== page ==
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Friday, January 15, 2010
Pregnant Woman Fights Court-Ordered Bed Rest

Robbed of making her own medical decisions, Samantha Burton, a woman who was ordered by the court to bed rest at Tallahassee Memorial Hospital against her will, is now fighting for justice.

Samantha who was 25 weeks pregnant in March 2009 and experiencing preterm labor went to her doctor and later to the hospital on his advice. There she came to know that because of pregnancy complications, she would have to stay at the hospital for almost three months or until the delivery. She was also advised to quit smoking.

Because Samantha had two toddlers at home, there was no way that she could leave all commitments and be at the hospital for months. When she refused to heed the advice, the hospital officials obtained a court order to force her to submit to anything to "preserve the life and health of [her] unborn child."

26 years old Samantha miscarried after three days and was later discharged, but the scar of the mistreatment she faced at the hospital remains and with the help of Florida American Civil Liberties Union she is now fighting to strike down that harsh court order.

"Women do not give up their right to determine the course of their own medical care when they become pregnant," said Diana Kasdan, staff attorney with the ACLU Reproductive Freedom Project.

According to David Abrams, Burton’s lawyer, this kind of state intervention could have serious repercussions as then pregnant women could be criminalized for just about anything like drinking wine, avoiding their prenatal medicines etc.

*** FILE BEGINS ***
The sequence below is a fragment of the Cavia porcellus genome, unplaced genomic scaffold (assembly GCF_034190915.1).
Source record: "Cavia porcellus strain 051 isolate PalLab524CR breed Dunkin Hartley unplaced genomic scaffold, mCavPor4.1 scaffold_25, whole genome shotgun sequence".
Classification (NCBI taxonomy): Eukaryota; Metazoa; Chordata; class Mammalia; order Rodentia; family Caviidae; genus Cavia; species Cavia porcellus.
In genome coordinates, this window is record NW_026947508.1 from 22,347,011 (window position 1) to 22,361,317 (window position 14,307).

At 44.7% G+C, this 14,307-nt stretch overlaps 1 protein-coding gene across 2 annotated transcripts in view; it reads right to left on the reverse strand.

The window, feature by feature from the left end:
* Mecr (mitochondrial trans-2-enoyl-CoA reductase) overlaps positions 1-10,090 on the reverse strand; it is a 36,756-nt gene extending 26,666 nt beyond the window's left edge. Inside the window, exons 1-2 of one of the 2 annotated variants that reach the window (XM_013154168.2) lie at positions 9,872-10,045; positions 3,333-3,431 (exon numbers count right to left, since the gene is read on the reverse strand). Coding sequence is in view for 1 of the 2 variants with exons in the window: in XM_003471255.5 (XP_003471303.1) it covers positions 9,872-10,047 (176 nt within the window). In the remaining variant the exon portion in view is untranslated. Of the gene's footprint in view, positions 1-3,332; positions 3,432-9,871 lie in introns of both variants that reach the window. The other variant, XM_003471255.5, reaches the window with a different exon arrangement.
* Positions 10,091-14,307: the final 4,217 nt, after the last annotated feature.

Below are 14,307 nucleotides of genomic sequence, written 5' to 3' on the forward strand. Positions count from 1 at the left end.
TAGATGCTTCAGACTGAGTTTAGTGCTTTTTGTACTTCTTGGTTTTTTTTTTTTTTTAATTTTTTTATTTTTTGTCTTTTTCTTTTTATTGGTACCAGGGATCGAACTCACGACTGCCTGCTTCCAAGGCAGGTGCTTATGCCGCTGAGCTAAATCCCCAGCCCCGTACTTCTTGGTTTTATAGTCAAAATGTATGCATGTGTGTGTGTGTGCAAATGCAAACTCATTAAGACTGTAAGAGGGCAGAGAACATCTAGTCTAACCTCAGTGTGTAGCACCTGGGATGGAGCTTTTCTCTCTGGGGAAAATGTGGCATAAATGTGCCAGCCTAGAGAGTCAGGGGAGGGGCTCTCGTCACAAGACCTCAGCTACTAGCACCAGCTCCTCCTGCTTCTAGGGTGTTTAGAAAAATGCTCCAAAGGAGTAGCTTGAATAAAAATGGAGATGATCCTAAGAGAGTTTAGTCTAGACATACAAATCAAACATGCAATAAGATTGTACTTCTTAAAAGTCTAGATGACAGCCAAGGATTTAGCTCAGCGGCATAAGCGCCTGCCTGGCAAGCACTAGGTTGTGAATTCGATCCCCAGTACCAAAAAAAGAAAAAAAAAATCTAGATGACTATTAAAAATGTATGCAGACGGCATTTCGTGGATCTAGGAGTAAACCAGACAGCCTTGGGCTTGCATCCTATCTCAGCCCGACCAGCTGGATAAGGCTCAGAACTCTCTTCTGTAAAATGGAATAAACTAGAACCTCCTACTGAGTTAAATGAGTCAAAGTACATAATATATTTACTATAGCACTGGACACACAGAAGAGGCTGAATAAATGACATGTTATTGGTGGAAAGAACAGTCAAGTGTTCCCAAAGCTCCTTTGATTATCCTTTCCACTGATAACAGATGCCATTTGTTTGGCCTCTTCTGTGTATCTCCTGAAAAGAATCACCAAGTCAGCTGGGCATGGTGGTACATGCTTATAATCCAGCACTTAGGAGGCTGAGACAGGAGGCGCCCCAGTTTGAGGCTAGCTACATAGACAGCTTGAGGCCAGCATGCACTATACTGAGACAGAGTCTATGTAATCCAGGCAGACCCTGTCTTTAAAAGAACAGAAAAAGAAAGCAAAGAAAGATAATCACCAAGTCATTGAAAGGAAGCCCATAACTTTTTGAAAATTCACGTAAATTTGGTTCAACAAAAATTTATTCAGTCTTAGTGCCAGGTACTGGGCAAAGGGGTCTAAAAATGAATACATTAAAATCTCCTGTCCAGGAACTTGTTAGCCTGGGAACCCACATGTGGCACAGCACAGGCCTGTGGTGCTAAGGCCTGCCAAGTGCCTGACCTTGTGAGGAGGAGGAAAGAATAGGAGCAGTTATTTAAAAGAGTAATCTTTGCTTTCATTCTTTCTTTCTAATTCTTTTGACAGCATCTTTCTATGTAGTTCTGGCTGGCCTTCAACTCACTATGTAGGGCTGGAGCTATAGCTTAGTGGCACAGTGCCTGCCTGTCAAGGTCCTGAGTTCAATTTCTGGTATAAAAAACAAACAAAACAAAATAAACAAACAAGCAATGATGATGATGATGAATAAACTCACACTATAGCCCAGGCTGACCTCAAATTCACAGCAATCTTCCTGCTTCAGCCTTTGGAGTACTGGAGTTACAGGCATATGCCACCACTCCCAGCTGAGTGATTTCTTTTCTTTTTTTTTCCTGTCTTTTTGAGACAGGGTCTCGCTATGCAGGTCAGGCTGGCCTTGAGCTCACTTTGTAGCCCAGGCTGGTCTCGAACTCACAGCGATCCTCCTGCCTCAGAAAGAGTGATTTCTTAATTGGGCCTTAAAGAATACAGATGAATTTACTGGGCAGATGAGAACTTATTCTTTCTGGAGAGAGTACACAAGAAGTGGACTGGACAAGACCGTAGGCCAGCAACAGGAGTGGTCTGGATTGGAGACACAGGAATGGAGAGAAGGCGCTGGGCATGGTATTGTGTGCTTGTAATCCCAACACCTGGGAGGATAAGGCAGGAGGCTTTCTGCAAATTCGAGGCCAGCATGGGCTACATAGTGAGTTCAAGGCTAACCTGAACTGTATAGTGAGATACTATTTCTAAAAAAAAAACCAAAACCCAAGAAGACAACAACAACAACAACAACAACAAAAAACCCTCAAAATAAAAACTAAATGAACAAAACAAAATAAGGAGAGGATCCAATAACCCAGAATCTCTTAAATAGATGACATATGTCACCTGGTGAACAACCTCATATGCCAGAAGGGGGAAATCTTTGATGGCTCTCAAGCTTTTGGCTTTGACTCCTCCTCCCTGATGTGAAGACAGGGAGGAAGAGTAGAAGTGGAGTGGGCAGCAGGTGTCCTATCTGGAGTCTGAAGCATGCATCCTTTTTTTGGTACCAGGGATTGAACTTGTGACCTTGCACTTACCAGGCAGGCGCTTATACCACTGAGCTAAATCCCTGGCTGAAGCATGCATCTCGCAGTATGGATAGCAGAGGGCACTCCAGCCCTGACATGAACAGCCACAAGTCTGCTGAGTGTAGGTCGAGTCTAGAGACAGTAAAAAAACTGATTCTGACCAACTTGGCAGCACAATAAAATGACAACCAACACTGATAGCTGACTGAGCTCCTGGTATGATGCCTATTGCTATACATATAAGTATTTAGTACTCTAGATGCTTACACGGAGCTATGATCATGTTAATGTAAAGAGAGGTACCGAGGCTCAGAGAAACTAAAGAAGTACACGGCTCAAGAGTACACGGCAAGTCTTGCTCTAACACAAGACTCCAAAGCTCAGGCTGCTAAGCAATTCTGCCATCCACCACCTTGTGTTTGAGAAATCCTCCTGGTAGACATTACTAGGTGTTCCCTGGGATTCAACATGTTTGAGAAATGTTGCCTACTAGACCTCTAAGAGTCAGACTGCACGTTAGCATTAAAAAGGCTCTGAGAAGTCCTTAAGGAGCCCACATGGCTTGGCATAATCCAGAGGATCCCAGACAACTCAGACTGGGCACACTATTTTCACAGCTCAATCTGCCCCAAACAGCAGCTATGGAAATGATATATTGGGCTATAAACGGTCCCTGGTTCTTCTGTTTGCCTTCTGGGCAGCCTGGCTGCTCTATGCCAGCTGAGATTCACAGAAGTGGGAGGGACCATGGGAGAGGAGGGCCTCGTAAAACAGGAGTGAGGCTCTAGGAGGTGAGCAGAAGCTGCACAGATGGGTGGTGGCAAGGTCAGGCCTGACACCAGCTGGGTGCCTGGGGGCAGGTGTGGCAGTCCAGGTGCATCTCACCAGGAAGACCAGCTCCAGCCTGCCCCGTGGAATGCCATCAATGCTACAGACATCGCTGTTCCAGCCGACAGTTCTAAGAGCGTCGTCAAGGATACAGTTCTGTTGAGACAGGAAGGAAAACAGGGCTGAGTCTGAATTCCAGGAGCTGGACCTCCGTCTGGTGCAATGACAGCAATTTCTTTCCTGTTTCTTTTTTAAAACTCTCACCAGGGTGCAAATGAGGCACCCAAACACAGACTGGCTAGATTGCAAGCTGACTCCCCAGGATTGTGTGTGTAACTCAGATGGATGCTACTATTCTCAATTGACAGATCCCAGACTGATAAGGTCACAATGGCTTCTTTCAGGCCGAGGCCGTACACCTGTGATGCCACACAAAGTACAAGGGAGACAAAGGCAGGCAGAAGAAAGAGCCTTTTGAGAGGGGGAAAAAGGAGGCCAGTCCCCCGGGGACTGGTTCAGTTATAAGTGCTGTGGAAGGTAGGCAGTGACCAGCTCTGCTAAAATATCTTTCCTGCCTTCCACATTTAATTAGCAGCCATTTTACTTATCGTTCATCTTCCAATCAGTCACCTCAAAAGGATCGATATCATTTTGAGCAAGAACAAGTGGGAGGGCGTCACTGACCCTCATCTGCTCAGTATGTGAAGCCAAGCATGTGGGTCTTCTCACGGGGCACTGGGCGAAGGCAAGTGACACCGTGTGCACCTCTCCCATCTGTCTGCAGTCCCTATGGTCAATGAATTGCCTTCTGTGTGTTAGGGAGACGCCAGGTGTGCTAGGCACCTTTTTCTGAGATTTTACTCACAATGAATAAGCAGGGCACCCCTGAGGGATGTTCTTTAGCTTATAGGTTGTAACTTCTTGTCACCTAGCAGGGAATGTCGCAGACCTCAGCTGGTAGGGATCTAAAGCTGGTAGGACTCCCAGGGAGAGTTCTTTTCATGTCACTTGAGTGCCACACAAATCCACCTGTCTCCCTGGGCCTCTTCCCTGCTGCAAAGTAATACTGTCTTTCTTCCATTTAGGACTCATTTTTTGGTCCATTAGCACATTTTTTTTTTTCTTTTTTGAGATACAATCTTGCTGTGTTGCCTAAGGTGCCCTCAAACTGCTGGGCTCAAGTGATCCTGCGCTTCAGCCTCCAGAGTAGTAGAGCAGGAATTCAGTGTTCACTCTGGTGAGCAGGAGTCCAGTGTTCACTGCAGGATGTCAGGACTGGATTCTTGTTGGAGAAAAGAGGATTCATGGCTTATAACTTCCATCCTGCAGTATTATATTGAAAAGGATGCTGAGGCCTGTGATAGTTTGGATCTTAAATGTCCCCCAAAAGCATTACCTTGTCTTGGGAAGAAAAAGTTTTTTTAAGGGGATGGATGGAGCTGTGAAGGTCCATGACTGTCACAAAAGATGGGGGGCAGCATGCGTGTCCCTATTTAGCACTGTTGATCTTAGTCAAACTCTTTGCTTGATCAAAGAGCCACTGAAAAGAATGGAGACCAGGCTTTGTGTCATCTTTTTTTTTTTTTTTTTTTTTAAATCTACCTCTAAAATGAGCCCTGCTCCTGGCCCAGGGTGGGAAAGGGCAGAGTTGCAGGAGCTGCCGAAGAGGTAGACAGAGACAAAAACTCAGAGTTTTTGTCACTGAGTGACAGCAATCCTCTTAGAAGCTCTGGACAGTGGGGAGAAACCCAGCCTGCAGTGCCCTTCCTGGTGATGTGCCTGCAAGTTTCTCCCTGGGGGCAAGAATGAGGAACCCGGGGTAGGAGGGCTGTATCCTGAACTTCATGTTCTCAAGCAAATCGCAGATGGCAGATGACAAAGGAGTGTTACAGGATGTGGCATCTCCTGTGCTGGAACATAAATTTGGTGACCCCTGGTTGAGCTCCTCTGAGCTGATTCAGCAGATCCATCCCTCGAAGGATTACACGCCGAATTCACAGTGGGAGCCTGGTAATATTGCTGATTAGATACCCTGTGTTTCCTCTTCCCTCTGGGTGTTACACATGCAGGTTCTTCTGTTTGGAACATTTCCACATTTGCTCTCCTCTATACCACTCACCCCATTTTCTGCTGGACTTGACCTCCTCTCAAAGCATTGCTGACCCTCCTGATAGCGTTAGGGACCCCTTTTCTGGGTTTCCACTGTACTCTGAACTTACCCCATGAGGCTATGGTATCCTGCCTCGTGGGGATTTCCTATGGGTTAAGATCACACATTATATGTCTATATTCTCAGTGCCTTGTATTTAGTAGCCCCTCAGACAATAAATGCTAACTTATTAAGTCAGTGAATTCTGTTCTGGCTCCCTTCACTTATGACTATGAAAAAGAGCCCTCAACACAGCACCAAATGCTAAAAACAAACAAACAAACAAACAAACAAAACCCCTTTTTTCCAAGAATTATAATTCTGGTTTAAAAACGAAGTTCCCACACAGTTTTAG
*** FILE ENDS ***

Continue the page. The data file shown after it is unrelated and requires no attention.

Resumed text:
"She was having difficulty quitting smoking and wanted to go home to be with the children and not be alone in a hospital room for three months"

Mr. Abrams also stated that she was also not given a second option by the hospital to be at a less restrictive facility or with a friend who offered to help. The hospital just brought the state order from Leon County court that said in broad terms “any treatment deemed necessary to respect the fetal health and made her a ward of her doctor."

Samantha says the fight here is not for monetary benefits or for refusal of medical care, but to allow the women herself to take a decision that involves her health, pregnancy and family. Legal intervention cannot force and disregard a women’s right to make her own choices. - Atula, Staff Writer

[ed. note - before you all say it, I know that a 25 week baby is NOT a miscarriage. The original source only states that 'it was late at night and she was alone and in pain'. It does not say if the baby arrived still born or if resuscitation attempts were made. - Lisa ]

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